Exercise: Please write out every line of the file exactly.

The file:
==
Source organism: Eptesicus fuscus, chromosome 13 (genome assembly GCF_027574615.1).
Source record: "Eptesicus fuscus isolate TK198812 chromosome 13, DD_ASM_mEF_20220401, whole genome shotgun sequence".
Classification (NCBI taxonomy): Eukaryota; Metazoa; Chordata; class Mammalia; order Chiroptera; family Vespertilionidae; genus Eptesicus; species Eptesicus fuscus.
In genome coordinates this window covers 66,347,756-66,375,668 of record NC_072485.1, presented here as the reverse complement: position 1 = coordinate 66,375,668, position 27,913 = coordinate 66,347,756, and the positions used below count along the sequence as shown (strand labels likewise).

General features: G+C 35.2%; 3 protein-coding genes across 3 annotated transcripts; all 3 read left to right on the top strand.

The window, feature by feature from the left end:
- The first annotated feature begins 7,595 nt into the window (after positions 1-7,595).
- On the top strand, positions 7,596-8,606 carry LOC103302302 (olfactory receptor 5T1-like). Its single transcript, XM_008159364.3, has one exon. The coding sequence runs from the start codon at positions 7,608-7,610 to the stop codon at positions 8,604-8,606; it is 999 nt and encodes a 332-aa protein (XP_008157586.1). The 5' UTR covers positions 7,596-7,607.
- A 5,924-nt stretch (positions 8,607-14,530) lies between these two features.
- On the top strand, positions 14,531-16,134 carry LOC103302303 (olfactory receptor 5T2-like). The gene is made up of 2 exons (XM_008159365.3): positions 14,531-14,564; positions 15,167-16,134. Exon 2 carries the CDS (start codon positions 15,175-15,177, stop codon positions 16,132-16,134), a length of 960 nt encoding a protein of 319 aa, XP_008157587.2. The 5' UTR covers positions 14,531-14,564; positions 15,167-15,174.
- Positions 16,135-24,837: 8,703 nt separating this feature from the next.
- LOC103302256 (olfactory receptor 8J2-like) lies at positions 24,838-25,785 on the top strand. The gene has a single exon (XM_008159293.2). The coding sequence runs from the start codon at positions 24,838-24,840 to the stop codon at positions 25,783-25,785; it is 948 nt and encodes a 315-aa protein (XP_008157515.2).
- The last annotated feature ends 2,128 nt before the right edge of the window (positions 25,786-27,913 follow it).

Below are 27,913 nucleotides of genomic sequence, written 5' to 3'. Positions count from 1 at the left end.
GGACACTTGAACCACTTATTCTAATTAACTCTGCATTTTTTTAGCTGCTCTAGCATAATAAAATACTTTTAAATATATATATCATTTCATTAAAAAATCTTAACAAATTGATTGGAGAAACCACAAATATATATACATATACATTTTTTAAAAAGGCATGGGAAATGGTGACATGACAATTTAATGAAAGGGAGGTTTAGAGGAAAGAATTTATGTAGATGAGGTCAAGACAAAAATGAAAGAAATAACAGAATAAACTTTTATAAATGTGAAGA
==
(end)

Source organism: Eptesicus fuscus, chromosome 13 (genome assembly GCF_027574615.1).
Source record: "Eptesicus fuscus isolate TK198812 chromosome 13, DD_ASM_mEF_20220401, whole genome shotgun sequence".
Classification (NCBI taxonomy): Eukaryota; Metazoa; Chordata; class Mammalia; order Chiroptera; family Vespertilionidae; genus Eptesicus; species Eptesicus fuscus.
In genome coordinates this window covers 66,347,756-66,375,668 of record NC_072485.1, presented here as the reverse complement: position 1 = coordinate 66,375,668, position 27,913 = coordinate 66,347,756, and the positions used below count along the sequence as shown (strand labels likewise).

General features: G+C 35.2%; 3 protein-coding genes across 3 annotated transcripts; all 3 read left to right on the top strand.

The window, feature by feature from the left end:
- The first annotated feature begins 7,595 nt into the window (after positions 1-7,595).
- On the top strand, positions 7,596-8,606 carry LOC103302302 (olfactory receptor 5T1-like). Its single transcript, XM_008159364.3, has one exon. The coding sequence runs from the start codon at positions 7,608-7,610 to the stop codon at positions 8,604-8,606; it is 999 nt and encodes a 332-aa protein (XP_008157586.1). The 5' UTR covers positions 7,596-7,607.
- A 5,924-nt stretch (positions 8,607-14,530) lies between these two features.
- On the top strand, positions 14,531-16,134 carry LOC103302303 (olfactory receptor 5T2-like). The gene is made up of 2 exons (XM_008159365.3): positions 14,531-14,564; positions 15,167-16,134. Exon 2 carries the CDS (start codon positions 15,175-15,177, stop codon positions 16,132-16,134), a length of 960 nt encoding a protein of 319 aa, XP_008157587.2. The 5' UTR covers positions 14,531-14,564; positions 15,167-15,174.
- Positions 16,135-24,837: 8,703 nt separating this feature from the next.
- LOC103302256 (olfactory receptor 8J2-like) lies at positions 24,838-25,785 on the top strand. The gene has a single exon (XM_008159293.2). The coding sequence runs from the start codon at positions 24,838-24,840 to the stop codon at positions 25,783-25,785; it is 948 nt and encodes a 315-aa protein (XP_008157515.2).
- The last annotated feature ends 2,128 nt before the right edge of the window (positions 25,786-27,913 follow it).

Below are 27,913 nucleotides of genomic sequence, written 5' to 3'. Positions count from 1 at the left end.
GGACACTTGAACCACTTATTCTAATTAACTCTGCATTTTTTTAGCTGCTCTAGCATAATAAAATACTTTTAAATATATATATCATTTCATTAAAAAATCTTAACAAATTGATTGGAGAAACCACAAATATATATACATATACATTTTTTAAAAAGGCATGGGAAATGGTGACATGACAATTTAATGAAAGGGAGGTTTAGAGGAAAGAATTTATGTAGATGAGGTCAAGACAAAAATGAAAGAAATAACAGAATAAACTTTTATAAATGTGAAGA